In cases where messages will leave the local bulletin board and
"echo"19 across the country or to other countries, selective removal
of messages by local sysops can lead to fragmentation of discussions where some people have seen certain messages and others have not.20 Theoretically, a user might log in one day to see replies to replies of a message which were deleted before they reached the board he uses.21

Even if the resources to screen every message before posting it to theboard were possible, a sysop would likely be falling prey to
censorship, much as if a broadcaster used a delay device to ward off libel suits when a caller to a talk radio show could not refrain from


using specific words or simply chose to say something that was
conjecture or simply not true. In the 1976 case Adams v. Frontier
Broadcasting Co.,22 the Wyoming Supreme Court held that screening calls to a talk show subverts a broadcaster's own First Amendment principles:
"... broadcasters, to protect themselves from judgments for damages, would feel compelled to adopt and regularly use one of the tools of censorship, an electronic delay system. While using such a system a broadcaster would be charged with the responsibility of concluding that some comments should be edited or not broadcast at all. Furthermore, we must recognize the possibility that the requirement for the use of such equipment might, on occasion, tempt the broadcaster to screen out the comments of those with whom the broadcaster ... did not agree and then broadcast only the comments of those with whom the broadcaster did agree."23

Forcing callers to adhere to the broadcaster's views essentially
destroys the purpose of open debate. Electronic systems are wide open to debate based solely on their existence and the invitation of the operators to friends and the public to join in. No one should be
forced to agree, and no one will agree.  Disputes are common and
expected. But with free expression comes the danger of overstepping the bounds of the First Amendment:  obscenity, distributing material not appropriate for minors, defamation,24 copyright infringement, and more.

The level of ignorance and lack of courtesy or taste on computer
networks is astounding. Though not the heart of electronic discourse, the problems exist enough to pose a problem for sysops, moderators and network administrators.

Traditional media classifications carry varying levels of
responsibility and liability. What the law considers grounds for court action against a broadcaster might have no bearing to a newspaper publisher. A library or bookstore would likely have even less responsibility.

Unfortunately, computer information systems and bulletin boards fit none of the classic molds nicely. In some ways they are nothing more than distributors, but in others they actively behave as publishers. In the case of the echo networks mentioned above, they behave to some degree as republishers, although responsibility for removing or lessening the damage of problematic material is shifted.25

Users who have found the rules of electronic networks restrictive
sometimes advocate the common carrier principle.26 Such a standard has been denounced as an intrusion on the rights of owners to operate their private property as they desire27 and impractical28; impractical because as a common carrier, they would then be obligated to carry everything posted to the boards.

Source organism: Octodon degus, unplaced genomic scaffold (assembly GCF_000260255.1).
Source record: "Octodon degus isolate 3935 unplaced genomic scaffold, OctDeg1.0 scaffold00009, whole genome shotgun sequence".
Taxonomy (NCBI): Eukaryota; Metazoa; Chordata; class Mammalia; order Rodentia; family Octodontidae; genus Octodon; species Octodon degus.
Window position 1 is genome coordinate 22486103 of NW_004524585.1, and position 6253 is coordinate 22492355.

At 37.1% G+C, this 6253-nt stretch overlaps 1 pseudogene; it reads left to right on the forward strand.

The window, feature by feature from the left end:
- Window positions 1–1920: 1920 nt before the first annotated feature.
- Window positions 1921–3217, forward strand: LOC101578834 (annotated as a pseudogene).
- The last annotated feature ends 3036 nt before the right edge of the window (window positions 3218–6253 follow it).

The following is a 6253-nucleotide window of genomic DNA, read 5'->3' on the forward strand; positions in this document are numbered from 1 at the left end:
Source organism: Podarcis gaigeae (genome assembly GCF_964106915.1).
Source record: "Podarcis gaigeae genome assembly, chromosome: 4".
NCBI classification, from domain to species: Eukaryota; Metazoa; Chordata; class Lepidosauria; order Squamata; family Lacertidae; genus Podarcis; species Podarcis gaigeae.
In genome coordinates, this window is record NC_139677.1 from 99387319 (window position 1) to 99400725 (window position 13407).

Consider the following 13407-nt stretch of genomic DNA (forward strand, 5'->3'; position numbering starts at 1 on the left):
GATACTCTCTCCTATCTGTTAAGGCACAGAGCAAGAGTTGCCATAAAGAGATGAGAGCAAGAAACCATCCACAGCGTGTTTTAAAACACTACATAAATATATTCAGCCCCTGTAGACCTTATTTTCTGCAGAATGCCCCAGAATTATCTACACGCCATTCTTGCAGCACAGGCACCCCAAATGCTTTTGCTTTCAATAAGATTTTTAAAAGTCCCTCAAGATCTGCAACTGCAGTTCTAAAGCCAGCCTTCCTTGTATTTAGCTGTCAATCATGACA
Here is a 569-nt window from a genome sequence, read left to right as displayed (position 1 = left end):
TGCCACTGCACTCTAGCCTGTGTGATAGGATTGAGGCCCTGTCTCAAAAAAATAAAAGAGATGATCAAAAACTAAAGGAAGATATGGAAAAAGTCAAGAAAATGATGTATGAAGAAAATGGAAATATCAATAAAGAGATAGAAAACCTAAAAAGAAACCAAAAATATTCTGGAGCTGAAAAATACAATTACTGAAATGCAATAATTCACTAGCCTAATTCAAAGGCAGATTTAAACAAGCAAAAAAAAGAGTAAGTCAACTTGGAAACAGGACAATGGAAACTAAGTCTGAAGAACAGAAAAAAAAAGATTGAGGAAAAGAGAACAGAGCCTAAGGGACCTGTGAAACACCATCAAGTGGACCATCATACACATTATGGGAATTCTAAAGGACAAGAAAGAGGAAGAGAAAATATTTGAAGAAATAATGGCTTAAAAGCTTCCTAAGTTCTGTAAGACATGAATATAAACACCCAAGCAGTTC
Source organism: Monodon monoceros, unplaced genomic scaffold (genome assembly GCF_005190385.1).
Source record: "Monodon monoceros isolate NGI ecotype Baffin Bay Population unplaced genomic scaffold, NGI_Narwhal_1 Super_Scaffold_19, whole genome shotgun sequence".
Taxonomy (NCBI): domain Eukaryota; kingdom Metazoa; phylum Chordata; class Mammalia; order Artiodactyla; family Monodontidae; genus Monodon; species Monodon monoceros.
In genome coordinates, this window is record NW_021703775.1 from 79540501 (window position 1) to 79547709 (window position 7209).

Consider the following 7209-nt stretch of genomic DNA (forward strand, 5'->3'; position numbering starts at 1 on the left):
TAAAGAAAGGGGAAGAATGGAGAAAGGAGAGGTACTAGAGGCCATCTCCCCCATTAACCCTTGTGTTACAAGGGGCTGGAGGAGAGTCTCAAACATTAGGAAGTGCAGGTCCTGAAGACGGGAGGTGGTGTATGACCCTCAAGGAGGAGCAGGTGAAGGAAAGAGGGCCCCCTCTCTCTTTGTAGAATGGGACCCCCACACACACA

This might be fine if computer operators had an unlimited supply of
disk space and money. They do not. Many systems are operated as a hobby with no fees charged of users. Sysops foot the bill to shuttle information around a volunteer network.29 Under those restrictions, moderators attempt to maintain as high a signal to noise ratio as they possibly can, cutting off chitchat, directing off-topic conversations to a more appropriate venue, ending disputes and attacks before they turn into virtual brawls or a flame war with no end in sight. 



Evidence of what happens when the stops are removed exists on USENET
in the alt.* hierarchy of newsgroups. These "alt" groups have no
moderators to prescreen posts or discipline unruly participants.30
They are anarchy at work.31 If proof of how uncivilized these groups
can become is required, any interested party is directed toward
alt.flame, the USENET equivalent of a grudge match. Some newsgroups
under the alt.flame heading carry the names of legendary net
personalities.32 Others such as alt.flame.fucking.faggots have been
turned by heterosexuals to attack those who would call themselves
homophobic and proud of it, undoubtedly to the dismay of the people
who created it.

No mistake should be made here: Those who are "wired" to the realm of
computer networks often start them or volunteer and are aware of
networks such as USENET, where "In a few groups, the postings lack any
coherence at all, and make you wonder what, er, stimulants were
influencing the authors."33

Such anarchy would not be permitted on other networks, which either
due to cost or technical capabilities can not allow their facilities
to be roamed freely by what passes as atmosphere or lively discussion
elsewhere.34 An example of this is Prodigy.  When Prodigy's electronic
bulletin boards became exceedingly popular they drew all manner of
discussions. They became popular enough to overload a network intended
for the transmission of repetitive information (i.e. advertising,
shopping, news, etc.) not E-mail and bulletin board messages which
differ from one another.35 Prodigy, in a public relations disaster in
1990, announced the imposition of new fees on private electronic mail
to help hold off the costs incurred by heavy E-mail use by some of its
users.36

In its role as a "family" network, Prodigy also prescreened messages37
that did not fit the mold of something available to both children and
skin-thinned adults. Prodigy's computers routinely scanned messages